Apple's name for the new iPad is "the new iPad."
Or to be more specific, just "iPad." The third generation of the company's tablet has bucked Apple's own tradition of numbering models chronologically -- it was widely expected to be the "iPad 3" -- to distinguish them from their predecessors. Whereas the first iPhone was followed by the iPhone 3G and 3GS, then iPhone 4 and 4S, the iPad has gone from "iPad 2" back to plain old "iPad."
"Let's be honest, the name 'The New iPad' is already a $10 billion mistake, black eye on the Tim Cook era, and it's an hour old," tweeted one user. Another chimed in, "So, just to confirm: Apple created a new iPad, declined to give it a real name and barely changed it from the last one? No thanks."
Apple's senior vice president of worldwide marketing Phil Schiller told Fortune's Miguel Helft Apple chose the name because the company doesn't "like to be predictable."
But that pithy response glosses over the fundamental logic and branding genius of the return to a moniker devoid of numbers or acronyms. With a single word, Apple has signaled to consumers they should consider the iPad heir to the PC throne, while accentuating the differences between its device and rivals.
Whereas Apple's iOS devices each have suffixes that distinguish one version from another, its PCs have kept the same name from generation to generation. The first MacBook Air, launched in 2008, was called the MacBook Air, as were all subsequent versions of the laptop. And whether the device has an 11-inch screen or a 13-inch screen, a Core i5 or Core i7 processor, 2 GB of memory or 4GB, it's still the "MacBook Air" -- no "MacBook Air 4" or "MacBook Air 13.4." Likewise, Apple's iMac has been "iMac" for more than a decade.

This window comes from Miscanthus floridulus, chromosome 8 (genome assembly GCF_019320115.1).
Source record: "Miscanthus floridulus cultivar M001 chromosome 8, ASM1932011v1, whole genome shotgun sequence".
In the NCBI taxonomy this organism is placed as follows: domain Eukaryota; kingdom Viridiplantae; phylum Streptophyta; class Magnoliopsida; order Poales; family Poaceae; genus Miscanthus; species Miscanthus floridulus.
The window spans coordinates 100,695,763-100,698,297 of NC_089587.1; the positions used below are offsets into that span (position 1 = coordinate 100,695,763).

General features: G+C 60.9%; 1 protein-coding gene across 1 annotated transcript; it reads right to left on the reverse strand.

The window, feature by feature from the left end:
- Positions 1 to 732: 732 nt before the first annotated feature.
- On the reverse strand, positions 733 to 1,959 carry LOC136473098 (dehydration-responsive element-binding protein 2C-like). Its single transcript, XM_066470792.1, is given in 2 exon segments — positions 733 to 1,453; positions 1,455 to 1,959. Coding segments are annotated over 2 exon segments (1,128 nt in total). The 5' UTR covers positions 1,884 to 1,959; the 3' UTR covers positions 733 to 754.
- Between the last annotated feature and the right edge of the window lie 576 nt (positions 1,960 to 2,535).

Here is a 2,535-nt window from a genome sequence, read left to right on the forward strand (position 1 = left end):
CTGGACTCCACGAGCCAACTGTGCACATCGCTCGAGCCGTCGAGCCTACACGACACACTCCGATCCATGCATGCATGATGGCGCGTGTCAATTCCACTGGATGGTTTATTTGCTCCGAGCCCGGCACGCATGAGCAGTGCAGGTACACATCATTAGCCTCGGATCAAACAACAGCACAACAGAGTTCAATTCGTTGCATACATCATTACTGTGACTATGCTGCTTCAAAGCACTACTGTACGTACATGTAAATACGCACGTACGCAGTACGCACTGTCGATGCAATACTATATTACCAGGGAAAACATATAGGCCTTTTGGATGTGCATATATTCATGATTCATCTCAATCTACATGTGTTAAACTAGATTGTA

Calling the latest iPad "iPad" links the tablet more directly to Apple's stable of PC devices and suggests the gadget isn't to be seen as an accessory, but a staple -- something to be relied on for multiple generations, or even as a substitute for a PC. "iPad" also shifts the focus away from how the device has evolved and instead emphasizes that it belongs to a class of devices all its own.
Apple CEO Tim Cook proclaimed that Apple has "its feet firmly planted in the post-PC future," noting that 76 percent of the company's revenue stems from sales of iOS devices. The iPad name is one more way Apple has affirmed this.
Apple has also used the one-word "iPad" to distinguish its tablet from a growing number of Android competitors, which, almost as a rule, have impossible-to-remember names that rival the titles of British aristocrats for complexity and wordiness.
Tablets touted as alternatives to the iPad include the critically-acclaimed "Asus Eee Pad Transformer Prime" and even more befuddling "Asus Eee Pad Slider SL 101" -- both solid devices, but difficult to ask for by name. Samsung has used a system of numbers (with decimals!?) and words to distinguish between versions of its Galaxy Tab. The company's line of tablets include the Galaxy Tab 7.7, Galaxy Tab 7.0 Plus, Galaxy Tab 8.9, and Galaxy Tab 10.1, titles that correspond only generally to the capabilities of each device. The onerous names of Android gadgets have become so notorious that they've spawned a website, "Android Phone Name Generator," mocks smartphones' names with titles such as "Acer Liquid Vivid Z E G1."
The simplicity of the iPad's name not only makes it easy to remember, but suggests that Apple's tablet is exceptional.
Madonna doesn't need a last name. Nor does the iPad, it seems.
Check out the slideshow (below) for everything you need to know about the new iPad.
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